Among the most effectual means for organizational leaders to evaluate exposure to moral risks, and decide upon policy adjustments essential for moderating them, is beginning with objective information regarding the company's ethical affairs. Often, this may be achieved through a survey on ethics climate, supported by senior management. Survey results not only serve as reality checks for senior management between real and perceived risk levels, but also identify managers', and the overall company's, developmental opportunities (Goldberg, 2015).

For evaluating organizational performance in the field of employee engagement, ethics and values, the survey obtains management and workforce perceptions on workplace environment and culture as a ground for an ongoing, active dialogue on crucial ethics and values subjects, which may upgrade organizational performance in terms of ethics and values (Oliver, 2013).

Criteria for Conducting Survey

Target audience

The target population of a survey research denotes the set of individuals possessing views and knowledge relevant to the survey's topic. In this case, everyone in the organization is a part of the target audience. Evidently, a high response rate (fraction of individuals completing the survey) is required to get satisfactory survey results that can be generalized to the entire organization. No standard response rate is set, since it depends on aspects like survey length, communication effectiveness of survey, and success of any prior survey research in the organization. Still, a response rate of 50% is deemed satisfactory (Kuserrow, 2013).


Entity wide Employee Survey

Policy statements convey the required ethical values of an organization. Ethics-related actions form the means through which the management endeavors to inculcate ethical values into company culture. However, brilliant statements and official activities are rapidly toppled when personnel observe their superiors behaving questionably, or when colleagues inform them that theory differs from actual practice, or that certain immoral behaviors are essential to personal progress. Internal auditors have to measure an organization's ethical climate for determining effectiveness of activities relating to ethics. One good means for accomplishing this is a company-wide personnel survey. Several organizations have management sponsoring similar surveys, administered, often, by third-party survey specialists. In such cases, internal auditors may work on management's survey results; however, they must, first assess survey process for ascertaining its reliability and relevance. They must, especially, verify whether significant ethics-linked questions are included, and whether the survey is conducted in such a fashion that prompts meaningful and honest responses (Linden et al., 2012).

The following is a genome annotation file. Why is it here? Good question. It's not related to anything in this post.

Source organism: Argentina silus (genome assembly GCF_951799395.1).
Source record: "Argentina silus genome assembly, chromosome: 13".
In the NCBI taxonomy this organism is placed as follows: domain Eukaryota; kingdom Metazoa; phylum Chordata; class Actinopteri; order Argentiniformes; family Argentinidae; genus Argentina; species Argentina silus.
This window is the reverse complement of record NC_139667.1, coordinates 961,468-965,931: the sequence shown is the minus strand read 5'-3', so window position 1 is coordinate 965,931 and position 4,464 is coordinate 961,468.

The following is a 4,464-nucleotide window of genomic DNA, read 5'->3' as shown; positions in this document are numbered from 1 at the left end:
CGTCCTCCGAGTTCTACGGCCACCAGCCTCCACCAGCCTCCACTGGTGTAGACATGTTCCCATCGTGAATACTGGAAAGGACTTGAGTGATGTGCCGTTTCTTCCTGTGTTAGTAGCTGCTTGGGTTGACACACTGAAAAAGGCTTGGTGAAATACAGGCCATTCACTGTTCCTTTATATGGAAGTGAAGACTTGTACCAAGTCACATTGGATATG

Instructions to assess and complete survey for participants

1. Carefully read every question (Verschoor, 2004).

2. Kindly circle the figure on the scale most accurately reflecting your response. In case of doubts regarding any particular question, kindly leave it unanswered.

3. Number 1 signifies 'strongly disagree'; number 7 signifies 'strongly agree'; number 3 signifies a neutral response. For varying degree of ascending responses, circle appropriate numbers from 1 to 7 (Personal Development Services, 2015).

4. Submit the survey to the human resource department after completion (SAS, 2010).

Sample Questions

(I) Organizational culture (Cejka Search, 2012)

A. This company has a team-centered environment.

1 2-3 4-5-6 7

B. Communication in the company is respectful.

1 2-3 4-5-6 7

C. This company's leadership offers explicit performance expectations.

1 2-3 4-5-6 7

(II) Ethical Climate of Organization (Workplace Climate Survey, 2015)

D. To what degree do you believe that your coworkers value your ideas?

1 2-3 4-5-6 7

E. To what degree do you believe your department's supervisors lead via example?

1 2-3 4-5-6 7

F. How far do you believe your supervisor acknowledges employees' work-related talents?

1 2-3 4-5-6 7

(III) Impact of existing ethics training program (Sanders, 2015)

G. In what way do you think the company's employee training program is interactive?

H. How do you believe the company's ethics training emphasizes on its code of conduct?

I. Employees participating in training programs must experience commitments linked to ethical behavior. Remark upon this statement.

(IV) Overall employees' satisfaction with managers on ethically leading the company (HR survey, 2015)

J. Conflicts resolution takes place in a constructive, positive manner.

1 2-3 4-5-6 7

K. Organization helps employees in finding the right balance between job and personal life.

1 2-3 4-5-6 7

L. Organization is family-friendly.

12 3-4 5-6 7

M. Organization offers sufficient scheduling flexibility, childcare and telecommuting opportunities.

1 2-3 4-5-6 7


Ethical climate surveys offer a view of company needs. They may be utilized for soliciting workforce opinions on various issues like company success in conveying its mission to workers, or local matters, like working environment quality. This process may also motivate performance as it demonstrates to personnel… [END OF PREVIEW] . . . READ MORE

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How to Cite "Ninja Corporation's Ethical Climate" Chapter in a Bibliography:

APA Style

Ninja Corporation's Ethical Climate.  (2015, August 28).  Retrieved September 19, 2020, from

MLA Format

"Ninja Corporation's Ethical Climate."  28 August 2015.  Web.  19 September 2020. <>.

Chicago Style

"Ninja Corporation's Ethical Climate."  August 28, 2015.  Accessed September 19, 2020.